REVIEW: Deadwood: The Movie delivers a perfect send-off.

by | May 30, 2019 | All, Reviews

We’re living in the Golden Age of Television. It’s a phrase you hear a lot and it’s true. It’s also an age where the hunger of nostalgia means any show could be revived. The reboot has almost become a genre of its own. From Will & Grace, Fuller House and Roseanne America has tried (and sometimes failed) to recapture what made these shows megahits in their era. Hulu has a new season of fan favourite  Veronica Mars arriving over the summer and Kelsey Grammer is said to be shopping around to bring Frasier back too.

Deadwood: The Movie isn’t a reboot. It hasn’t been done to capitalise on nostalgia, it’s here because HBO have finally given creator David Milch the chance to finish his masterpiece. The series ended in 2006 whilst still in its prime. The story of its cancellation is a confusing one and changes depending on who is telling the story. Milch, who is beloved by everyone he works with, didn’t make life easy for HBO executives. His desire to re-write large sections of the dialogue whilst on the set, or to completely change scenes often meant cast members being called in on days off to shoot scenes they hadn’t prepared for. It’s a way of working that kept everyone involved in the series on their toes and despite the hectic nature of the first three seasons, you won’t find a member of the team who has a bad word to say about Milch or his ad-hock approach. Milch reportedly wouldn’t succumb to HBO’s demands for a proposed fourth season. They wanted to see scripts beforehand and for Milch to commit to a firm filming schedule. This didn’t sit well him as his best work had often come from a thought he’d had whilst being on set. There’s another story that involves star Timothy Olyphant, who felt so confident of a fourth season he bought a house and then got a call from Milch telling him the show had been cancelled. It hadn’t but by the time it came time to sign the cast up again, both sides seemed content to let the show go.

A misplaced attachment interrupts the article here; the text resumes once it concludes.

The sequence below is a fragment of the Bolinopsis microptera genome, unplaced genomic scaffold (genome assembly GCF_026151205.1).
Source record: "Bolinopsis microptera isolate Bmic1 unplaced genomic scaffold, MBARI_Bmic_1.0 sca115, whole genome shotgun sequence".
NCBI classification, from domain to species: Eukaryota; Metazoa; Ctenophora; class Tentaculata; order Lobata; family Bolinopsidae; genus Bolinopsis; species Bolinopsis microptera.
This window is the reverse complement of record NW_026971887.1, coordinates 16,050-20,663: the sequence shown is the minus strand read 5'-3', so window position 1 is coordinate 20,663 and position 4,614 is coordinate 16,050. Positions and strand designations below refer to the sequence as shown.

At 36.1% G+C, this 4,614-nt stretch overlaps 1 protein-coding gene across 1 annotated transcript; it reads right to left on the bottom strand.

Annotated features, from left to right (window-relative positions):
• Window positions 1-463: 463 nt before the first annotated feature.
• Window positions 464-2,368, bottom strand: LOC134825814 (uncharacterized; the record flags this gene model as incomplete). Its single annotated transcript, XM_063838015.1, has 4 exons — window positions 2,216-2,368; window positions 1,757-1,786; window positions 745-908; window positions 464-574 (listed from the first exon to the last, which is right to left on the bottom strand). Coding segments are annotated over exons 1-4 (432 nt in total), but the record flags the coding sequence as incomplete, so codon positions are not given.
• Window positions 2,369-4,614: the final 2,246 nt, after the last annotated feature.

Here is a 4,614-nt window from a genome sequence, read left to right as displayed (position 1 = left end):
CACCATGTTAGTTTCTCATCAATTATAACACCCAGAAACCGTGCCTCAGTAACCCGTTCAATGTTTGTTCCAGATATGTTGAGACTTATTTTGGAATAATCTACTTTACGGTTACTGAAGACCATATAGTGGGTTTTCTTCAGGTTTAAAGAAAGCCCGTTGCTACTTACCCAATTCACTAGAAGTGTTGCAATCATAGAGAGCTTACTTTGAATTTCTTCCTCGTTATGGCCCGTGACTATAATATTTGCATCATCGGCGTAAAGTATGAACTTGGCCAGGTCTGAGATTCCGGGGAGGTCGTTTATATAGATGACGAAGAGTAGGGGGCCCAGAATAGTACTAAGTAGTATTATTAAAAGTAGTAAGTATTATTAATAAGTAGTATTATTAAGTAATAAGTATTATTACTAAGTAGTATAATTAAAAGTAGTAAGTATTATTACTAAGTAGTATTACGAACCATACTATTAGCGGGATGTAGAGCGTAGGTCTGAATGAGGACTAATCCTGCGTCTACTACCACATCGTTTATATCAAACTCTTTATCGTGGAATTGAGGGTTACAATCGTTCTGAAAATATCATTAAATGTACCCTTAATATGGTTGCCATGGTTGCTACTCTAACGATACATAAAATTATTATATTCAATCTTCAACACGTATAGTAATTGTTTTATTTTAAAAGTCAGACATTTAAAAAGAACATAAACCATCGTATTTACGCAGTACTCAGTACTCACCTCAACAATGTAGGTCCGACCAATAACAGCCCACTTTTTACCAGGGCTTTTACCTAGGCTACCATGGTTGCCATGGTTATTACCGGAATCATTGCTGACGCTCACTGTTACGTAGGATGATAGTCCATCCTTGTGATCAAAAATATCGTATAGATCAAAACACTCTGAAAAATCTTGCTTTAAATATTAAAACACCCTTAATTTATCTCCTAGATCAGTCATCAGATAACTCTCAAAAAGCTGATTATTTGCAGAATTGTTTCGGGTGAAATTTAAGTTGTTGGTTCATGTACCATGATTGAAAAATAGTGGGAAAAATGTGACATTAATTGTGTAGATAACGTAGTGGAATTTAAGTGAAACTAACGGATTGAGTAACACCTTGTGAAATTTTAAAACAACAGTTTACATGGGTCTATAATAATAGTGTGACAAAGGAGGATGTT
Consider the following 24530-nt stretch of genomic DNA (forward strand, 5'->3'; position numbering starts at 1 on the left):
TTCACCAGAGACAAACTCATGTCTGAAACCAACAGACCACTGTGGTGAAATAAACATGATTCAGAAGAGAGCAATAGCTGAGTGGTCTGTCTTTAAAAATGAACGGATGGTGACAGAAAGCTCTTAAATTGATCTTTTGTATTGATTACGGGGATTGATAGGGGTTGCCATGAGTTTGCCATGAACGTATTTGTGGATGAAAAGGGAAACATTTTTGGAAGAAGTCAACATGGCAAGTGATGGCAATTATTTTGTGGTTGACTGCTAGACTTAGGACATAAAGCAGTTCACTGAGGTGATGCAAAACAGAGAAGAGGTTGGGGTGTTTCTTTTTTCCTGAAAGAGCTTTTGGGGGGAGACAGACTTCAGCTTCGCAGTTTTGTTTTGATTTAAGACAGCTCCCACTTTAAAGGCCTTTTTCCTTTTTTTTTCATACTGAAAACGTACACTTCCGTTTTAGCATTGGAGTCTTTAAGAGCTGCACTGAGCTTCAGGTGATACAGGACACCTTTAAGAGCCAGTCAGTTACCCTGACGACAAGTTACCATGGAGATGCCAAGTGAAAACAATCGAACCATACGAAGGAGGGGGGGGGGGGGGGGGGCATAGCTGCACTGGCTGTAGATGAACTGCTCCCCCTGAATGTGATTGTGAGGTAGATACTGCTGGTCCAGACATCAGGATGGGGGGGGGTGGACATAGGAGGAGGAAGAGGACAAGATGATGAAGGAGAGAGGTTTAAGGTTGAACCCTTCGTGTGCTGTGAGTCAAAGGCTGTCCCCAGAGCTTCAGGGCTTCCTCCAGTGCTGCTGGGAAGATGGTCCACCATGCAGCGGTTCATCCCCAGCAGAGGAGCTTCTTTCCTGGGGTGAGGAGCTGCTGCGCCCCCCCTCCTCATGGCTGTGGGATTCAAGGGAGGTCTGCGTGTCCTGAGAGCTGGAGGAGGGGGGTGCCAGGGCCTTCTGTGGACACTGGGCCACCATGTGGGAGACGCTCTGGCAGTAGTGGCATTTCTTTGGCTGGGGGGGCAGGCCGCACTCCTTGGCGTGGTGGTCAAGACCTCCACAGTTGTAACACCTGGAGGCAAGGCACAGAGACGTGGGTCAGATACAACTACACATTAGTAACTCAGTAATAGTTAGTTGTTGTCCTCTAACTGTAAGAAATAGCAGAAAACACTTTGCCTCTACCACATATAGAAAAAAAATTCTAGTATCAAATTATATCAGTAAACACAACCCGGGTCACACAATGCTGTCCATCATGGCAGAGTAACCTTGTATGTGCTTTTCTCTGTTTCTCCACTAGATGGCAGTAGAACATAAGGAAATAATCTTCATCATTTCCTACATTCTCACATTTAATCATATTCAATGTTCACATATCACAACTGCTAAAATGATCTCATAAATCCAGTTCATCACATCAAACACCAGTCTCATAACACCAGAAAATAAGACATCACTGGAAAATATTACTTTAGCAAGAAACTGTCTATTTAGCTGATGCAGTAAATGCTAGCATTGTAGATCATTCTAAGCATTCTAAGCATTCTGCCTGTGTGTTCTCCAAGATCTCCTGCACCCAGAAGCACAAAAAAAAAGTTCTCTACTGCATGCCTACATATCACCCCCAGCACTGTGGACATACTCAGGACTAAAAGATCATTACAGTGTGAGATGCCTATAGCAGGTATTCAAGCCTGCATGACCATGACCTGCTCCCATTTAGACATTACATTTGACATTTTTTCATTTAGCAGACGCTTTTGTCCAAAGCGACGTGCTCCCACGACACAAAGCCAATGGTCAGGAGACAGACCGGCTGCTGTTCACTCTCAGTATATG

Rumours of a return to Deadwood have circulated ever since. A few years ago speculation was rife that Milch had written two feature-length episodes. The cast was asked about it endlessly, and while most were keen, nobody had received the official call and they all doubted it was possible to get everyone back together. As a Deadwood fan, I gave all hope that the story would get the conclusion it deserved. Then, rather more quietly than I’d expected, HBO announced Deadwood: The Movie. The cast were all in place, Milch had agreed on a ‘locked script’ meaning once HBO had given it the go-ahead no pivotal changes were to be made, and Deadwood fans rejoiced!

This two hour movie picks up in 1886, 10 years after the show’s story ended, with the timeline remaining broadly faithful to the real town’s history – in the intervening years the town has burned down (and been rebuilt), the evil George Hearst (Gerald McRaney) has become a senator, and Bullock a US Marshall. As South Dakota is accepted as the 40th unified American state, Deadwood’s past and present residents gather to celebrate, and to reopen old wounds. It is a credit to the cast and Milch that at no point does this return feel like a reunion piece. Milch plonks us right back in Deadwood and I felt instantly reconnected with everyone. Al Swearengen (Ian McShane) lurks inside the Gem Saloon. His health is in decline, he’s not as strong as he used to be, but his sharp tongue hasn’t aged at all. He’s still the huge presence he always was uttering obscenities from his balcony. The story Milch is telling here is as brutal as it is beautiful.